Early Signs of HIV
When it comes to HIV infection, it’s important to know what early symptoms to look for. Early detection of the infection can help ensure that you receive prompt treatment to control the virus, and possibly slow the progression into AIDS.
A number of symptoms associated with the flu may be the first to arise as early signs of HIV. These include:
- headache or fever
- swollen lymph nodes or sore throat
- muscle and joint pain
- ulcers in the mouth or on the genitals
- night sweats
Click through the slideshow to learn more.
Depending on the phase of the infection, symptoms of HIV can vary. This first stage of HIV is known as acute or primary HIV infection. It’s also called acute retroviral syndrome (ARS). During this stage, most people who contract the illness experience common flu-like symptoms that may be hard to distinguish from a more general flu or a gastrointestinal or respiratory infection.
The next phase is clinical latency stage and you experience no symptoms while the virus still develops. The final phase of HIV is AIDS. During this final phase your immune system is severely damaged and you're vulnerable to opportunistic infections.
Early HIV symptoms generally arise within one to two months of being infected, although according to the U.S. Department of Health and Human Services (HHS) they can arrive as early as two weeks after exposure, and as late as three months post-infection.
However, some people experience no early symptoms after they have been infected with HIV.
Am I contagious?
Am I contagious?
Though you may only have had the virus for a short while, you are contagious when you have primary HIV infection. During this phase, your bloodstream contains higher levels of HIV, which makes it easy to transmit it to others.
Since not everyone has early symptoms of HIV, it’s crucial to get tested if you think you may have been exposed to the virus.
When it comes to HIV symptoms, it’s important to remember that it’s not always HIV itself that makes you feel sick. Many HIV symptoms, particularly the most severe ones, arise from what are called opportunistic infections.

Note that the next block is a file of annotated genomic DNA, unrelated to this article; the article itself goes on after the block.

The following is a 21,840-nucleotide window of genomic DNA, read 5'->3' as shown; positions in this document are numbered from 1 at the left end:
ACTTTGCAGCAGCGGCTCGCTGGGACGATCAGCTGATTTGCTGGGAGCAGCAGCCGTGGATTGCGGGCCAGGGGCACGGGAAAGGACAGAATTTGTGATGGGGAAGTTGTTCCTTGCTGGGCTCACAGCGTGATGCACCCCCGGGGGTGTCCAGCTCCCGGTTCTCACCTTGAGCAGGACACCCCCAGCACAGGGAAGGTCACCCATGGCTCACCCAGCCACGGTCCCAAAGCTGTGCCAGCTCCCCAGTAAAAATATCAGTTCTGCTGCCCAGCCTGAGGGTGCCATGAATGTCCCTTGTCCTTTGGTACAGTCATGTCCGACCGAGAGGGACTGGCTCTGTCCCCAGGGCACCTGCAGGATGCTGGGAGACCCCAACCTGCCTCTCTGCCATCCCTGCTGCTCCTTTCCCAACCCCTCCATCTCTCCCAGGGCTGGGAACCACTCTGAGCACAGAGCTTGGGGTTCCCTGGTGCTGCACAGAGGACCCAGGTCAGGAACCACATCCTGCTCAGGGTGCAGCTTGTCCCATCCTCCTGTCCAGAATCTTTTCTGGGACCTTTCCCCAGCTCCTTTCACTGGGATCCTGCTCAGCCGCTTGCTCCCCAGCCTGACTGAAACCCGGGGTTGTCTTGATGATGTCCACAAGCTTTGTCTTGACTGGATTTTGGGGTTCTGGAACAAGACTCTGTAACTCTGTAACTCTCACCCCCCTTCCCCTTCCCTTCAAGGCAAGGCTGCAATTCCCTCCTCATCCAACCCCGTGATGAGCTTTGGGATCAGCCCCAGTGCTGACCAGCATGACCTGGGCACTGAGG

The microorganisms responsible for these infections are generally kept at bay in people who have an intact immune system.
However, when the immune system is impaired, these germs can attack your body and cause illness. Also, those who show no symptoms during early HIV infection may become symptomatic and begin to feel sick once they progress toward developing AIDS.
What happens next?
What happens next?
Primary HIV infection is followed by a chronic or latent phase, during which time the virus becomes less active though it’s still in your body. This period of latency can last a decade or longer.
Many people show no symptoms of HIV infection during this entire 10-year period. However, once HIV becomes AIDS, symptoms such as nausea, vomiting, fatigue, and fever may become apparent.
Though it can be nerve-racking to get tested for HIV, it’s important. Even if you have no visible symptoms during the early stages of HIV, you are still contagious and can easily infect others with the virus through an exchange of bodily fluids. Taking an HIV test is the only way to determine whether you have the disease.
So be smart, stay safe, and protect others. Talk to your doctor about getting tested if you have reason to suspect that you may have been infected with HIV.
- How can I tell if I have HIV? (2015, December 31). Retrieved from https://www.aids.gov/hiv-aids-basics/hiv-aids-101/signs-and-symptoms/
- Stages of HIV infection. (2015, September 27). Retrieved from https://www.aids.gov/hiv-aids-basics/just-diagnosed-with-hiv-aids/hiv-in-your-body/stages-of-hiv//
- Steckelberg, J. M. (2014, November 14). When do early HIV symptoms first appear? Retrieved from http://www.mayoclinic.org/diseases-conditions/hiv-aids/expert-answers/early-hiv-symptoms/faq-20058415
- Symptoms of HIV. (2014, August 9). Retrieved from http://www.nhs.uk/Conditions/HIV/Pages/Symptomspg.aspx